My friend Jessica kept raving about this particular restaurant that I had sleepless nights trying to persuade myself that it was just too much of a hike out of Tokyo just for a meal. In the end, I just had to satisfy my curiosity and made the 1 hour train ride to the outskirts of Tokyo to have lunch at 3pm. (It was the only slot we could get!)
Ukai Toriyama is set in an expansive, beautifully manicured Japanese garden with most of the dining taking place in private pavilions overlooking the greenery. If you have been eating around Tokyo for a few days, this place really is a breath of fresh air! When we got there, we were led by our kimono clad hostess through the gardens to our private room. It was a most memorable experience.
They specialize in charcoal grill and you can basically choose between the chicken set or the beef set. After a few side dishes, they will bring in the charcoal stove and you get to grill your own food. The chicken set was 4970 yen and was superb value given the uber luxurious setting and excellent service. We ordered two chicken and two beef sets but I would advise you to just stick with the chicken. With the beef set, you get a few more side dishes like chawan mushi and sashimi but you only get to grill a 100g piece of beef on a hot stone. With the chicken set you get an array of skewers of chicken meat and assorted vegetables which you grill over a charcoal fire in the middle of the table!
The food is commendable but I will be very forthright and tell you that you really go there for the memorable dining experience rather than just for the food…… just to moderate your expectations.
From Shinjuku station, board the semi-special express train on the Keio line to the terminal station, Takaosanguchi. (380 yen) The free shuttle from the train station leaves at 0, 20 and 40 mins past the hour.
Tip: Make a booking as early as you can
Opens 11.30am to 8pm
Hachioji, Tokyo 193-0846
5. Ichiran Ramen
Having a bowl of Ichiran Ramen is experiencing a ride at Disneyland. Your expectations keep mounting over the hour long queue and when you finally get to the end, everything is over in 3mins! It seems to me that the founders of Ichiran Ramen have just one thing in mind, and that is to create that ultimate bowl of ramen for its customers. According to their website, they have 40 specialists, each one looking after one part of the whole process of delivering the perfect bowl of ramen. I guess that means that they have just one person making sure that the negi is sliced just right and that each bowl gets precisely the exact amount!
When you go to Ichiran Ramen, you are only there for one thing and that is to satisfy that Ramen craving. Forget about conviviality and family or social bonding. It is every man and his own Ramen. After you buy your ramen ticket from the machine and fill out a form indicating your preference for the hardness of the noodles and richness of the soup, you are ushered in to your feeding pen. The bamboo curtain rises up just enough for a hand to appear to take your form. After a few minutes, the curtain is raised again and your bowl of ramen is placed in front of you. You are then expected to focus on your bowl of ramen, un-distracted (that is what the dividers are for) and wolf down the noodles before it get too soggy and the soup gets cold!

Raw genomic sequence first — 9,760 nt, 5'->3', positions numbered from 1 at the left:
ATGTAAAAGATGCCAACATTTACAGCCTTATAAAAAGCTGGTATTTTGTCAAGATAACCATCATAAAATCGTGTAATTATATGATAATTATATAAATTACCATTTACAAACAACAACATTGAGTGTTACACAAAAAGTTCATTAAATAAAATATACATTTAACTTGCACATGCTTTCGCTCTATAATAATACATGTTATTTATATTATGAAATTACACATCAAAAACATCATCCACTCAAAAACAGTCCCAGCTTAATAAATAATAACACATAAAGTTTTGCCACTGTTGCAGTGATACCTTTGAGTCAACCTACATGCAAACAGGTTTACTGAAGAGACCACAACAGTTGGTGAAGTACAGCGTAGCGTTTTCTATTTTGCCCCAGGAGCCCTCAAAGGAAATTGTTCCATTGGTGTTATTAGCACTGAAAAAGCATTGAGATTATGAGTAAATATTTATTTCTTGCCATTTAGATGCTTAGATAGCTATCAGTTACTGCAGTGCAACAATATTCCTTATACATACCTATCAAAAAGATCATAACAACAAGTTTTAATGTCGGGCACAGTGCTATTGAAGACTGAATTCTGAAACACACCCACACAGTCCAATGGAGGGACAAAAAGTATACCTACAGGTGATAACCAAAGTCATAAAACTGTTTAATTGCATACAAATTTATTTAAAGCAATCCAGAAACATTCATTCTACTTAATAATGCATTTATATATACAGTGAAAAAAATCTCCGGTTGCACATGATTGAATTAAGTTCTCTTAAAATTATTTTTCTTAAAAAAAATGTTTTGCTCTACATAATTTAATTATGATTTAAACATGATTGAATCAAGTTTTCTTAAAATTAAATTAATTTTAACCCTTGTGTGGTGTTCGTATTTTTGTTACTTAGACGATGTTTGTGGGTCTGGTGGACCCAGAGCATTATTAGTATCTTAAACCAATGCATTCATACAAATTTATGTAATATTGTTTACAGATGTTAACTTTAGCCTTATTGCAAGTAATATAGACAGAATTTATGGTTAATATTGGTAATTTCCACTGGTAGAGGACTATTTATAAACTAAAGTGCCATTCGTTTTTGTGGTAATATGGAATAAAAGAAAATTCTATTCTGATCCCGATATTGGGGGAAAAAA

It was a very good bowl of ramen. The pork was tender and the soup was superb. It was perhaps one of the better bowls of ramen that I have had but it was short of a ramen epiphany. You can get ramen which is as good or better but without all the hype. Still, it was an experience to write home about.
JR Shinjuku station. Take the Higashi (East) exit and follow the blue dot on Google Maps
Open 24 hours
Peace Building B1F
3-34-11 Shinjuku Shinjuku-ku Tokyo-to
See their website for other locations:
I met up with local Food Guide Yukari Sakamoto at Katsumura for some excellent Tonkatsu. I first met Yukari when I saw her son, Luca at my clinic when she was living in Singapore 2 years ago! She has since returned to Japan where she is now conducting local food tours of Tsukiji market. She also wrote an excellent Tokyo Food Guide called Food Sake Tokyo which is available at Kinokuniya which I would highly recommend if you are going to Tokyo for food.
When I asked Yukari about where I can experience the best Tonkatsu in Tokyo, she gave me two suggestions. Her favourite was actually Maisen at Omotesando, but we ended up going to her second choice, Katsukura, because it was more convenient and child friendly.
I really can’t imagine how Tonkatsu can be any better than what Katsukura is dishing out. I went for the 200g pork loin and it was the juiciest, tastiest tonkatsu I have had. They use pork from Yamagata which is famous for its Shonai pork and fresh bread crumbs for the superbly crisp crust. The sesame was very fragrant and I like that the tonkatsu sauce was nicely balanced without being overly tart.
Exit Shinjuku station by the South Exit. From there it is a 2 min walk to Takashimaya
11am to 11pm daily
Takashimaya Times Square 14F, 5-24-2, Sendagaya, Shibuya-ku, Tokyo